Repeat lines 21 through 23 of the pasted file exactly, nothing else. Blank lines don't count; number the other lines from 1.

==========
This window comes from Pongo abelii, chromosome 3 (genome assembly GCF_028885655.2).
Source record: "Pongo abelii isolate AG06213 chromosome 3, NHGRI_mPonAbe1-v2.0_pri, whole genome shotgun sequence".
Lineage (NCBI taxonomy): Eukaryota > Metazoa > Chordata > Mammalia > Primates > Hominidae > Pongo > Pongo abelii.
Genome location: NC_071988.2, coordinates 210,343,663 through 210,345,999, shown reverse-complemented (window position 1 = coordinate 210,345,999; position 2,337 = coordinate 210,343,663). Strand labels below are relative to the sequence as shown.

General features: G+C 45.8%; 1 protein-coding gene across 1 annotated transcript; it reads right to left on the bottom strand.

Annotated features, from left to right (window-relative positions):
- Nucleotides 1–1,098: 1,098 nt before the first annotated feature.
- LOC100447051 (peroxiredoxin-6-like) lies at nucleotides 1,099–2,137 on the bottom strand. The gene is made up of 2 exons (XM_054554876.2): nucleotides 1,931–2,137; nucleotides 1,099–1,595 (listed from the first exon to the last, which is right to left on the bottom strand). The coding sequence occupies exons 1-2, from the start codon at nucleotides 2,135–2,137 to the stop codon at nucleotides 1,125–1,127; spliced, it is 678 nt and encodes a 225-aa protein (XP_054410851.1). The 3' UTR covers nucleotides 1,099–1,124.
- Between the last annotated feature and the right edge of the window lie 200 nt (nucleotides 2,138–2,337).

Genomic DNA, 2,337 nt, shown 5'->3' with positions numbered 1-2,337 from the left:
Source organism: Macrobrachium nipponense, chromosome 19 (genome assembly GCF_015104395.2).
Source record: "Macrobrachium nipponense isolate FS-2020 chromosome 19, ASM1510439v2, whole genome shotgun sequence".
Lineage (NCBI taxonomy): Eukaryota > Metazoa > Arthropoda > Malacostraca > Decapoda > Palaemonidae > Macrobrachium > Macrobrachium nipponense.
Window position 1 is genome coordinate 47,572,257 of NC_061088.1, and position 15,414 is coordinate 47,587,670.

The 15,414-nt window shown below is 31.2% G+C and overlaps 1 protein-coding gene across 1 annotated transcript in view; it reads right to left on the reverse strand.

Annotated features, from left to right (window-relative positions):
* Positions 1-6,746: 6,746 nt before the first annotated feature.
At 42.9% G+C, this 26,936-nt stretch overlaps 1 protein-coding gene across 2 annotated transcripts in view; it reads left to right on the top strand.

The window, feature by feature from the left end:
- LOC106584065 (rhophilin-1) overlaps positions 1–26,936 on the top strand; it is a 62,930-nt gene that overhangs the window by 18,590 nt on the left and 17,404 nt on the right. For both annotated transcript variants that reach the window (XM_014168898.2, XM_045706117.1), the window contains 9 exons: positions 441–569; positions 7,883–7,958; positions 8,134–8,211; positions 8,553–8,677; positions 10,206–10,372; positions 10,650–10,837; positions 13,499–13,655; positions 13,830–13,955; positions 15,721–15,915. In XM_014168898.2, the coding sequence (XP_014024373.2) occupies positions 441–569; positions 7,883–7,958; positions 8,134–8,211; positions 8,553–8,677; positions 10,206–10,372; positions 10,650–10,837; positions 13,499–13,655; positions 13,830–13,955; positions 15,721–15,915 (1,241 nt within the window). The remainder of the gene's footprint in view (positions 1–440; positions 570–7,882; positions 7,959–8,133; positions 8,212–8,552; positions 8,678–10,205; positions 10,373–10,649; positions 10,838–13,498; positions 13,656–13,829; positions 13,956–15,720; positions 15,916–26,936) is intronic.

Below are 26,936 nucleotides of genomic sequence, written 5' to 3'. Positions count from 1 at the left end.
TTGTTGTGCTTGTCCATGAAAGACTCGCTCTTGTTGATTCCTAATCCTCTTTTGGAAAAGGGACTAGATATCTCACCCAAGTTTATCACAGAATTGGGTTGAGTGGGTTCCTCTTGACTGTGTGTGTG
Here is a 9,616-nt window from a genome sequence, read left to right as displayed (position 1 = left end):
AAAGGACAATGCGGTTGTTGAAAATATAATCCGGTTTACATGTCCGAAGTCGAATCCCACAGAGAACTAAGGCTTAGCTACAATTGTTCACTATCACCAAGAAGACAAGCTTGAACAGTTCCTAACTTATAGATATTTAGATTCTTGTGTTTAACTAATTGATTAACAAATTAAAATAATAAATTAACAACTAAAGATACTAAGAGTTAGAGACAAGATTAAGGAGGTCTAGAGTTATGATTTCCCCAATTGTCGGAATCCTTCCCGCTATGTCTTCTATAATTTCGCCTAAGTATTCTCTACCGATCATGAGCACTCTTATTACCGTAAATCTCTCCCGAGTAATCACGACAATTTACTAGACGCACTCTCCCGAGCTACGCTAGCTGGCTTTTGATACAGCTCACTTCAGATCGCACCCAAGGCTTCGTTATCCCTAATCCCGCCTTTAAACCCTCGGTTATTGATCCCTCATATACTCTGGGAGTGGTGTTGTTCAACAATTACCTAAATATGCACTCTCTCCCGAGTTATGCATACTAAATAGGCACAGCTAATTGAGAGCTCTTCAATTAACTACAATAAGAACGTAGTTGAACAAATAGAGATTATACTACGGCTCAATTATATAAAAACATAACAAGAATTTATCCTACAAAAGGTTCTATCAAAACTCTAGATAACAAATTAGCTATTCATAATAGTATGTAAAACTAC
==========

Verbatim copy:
Below are 26,936 nucleotides of genomic sequence, written 5' to 3'. Positions count from 1 at the left end.
TTGTTGTGCTTGTCCATGAAAGACTCGCTCTTGTTGATTCCTAATCCTCTTTTGGAAAAGGGACTAGATATCTCACCCAAGTTTATCACAGAATTGGGTTGAGTGGGTTCCTCTTGACTGTGTGTGTG
Here is a 9,616-nt window from a genome sequence, read left to right as displayed (position 1 = left end):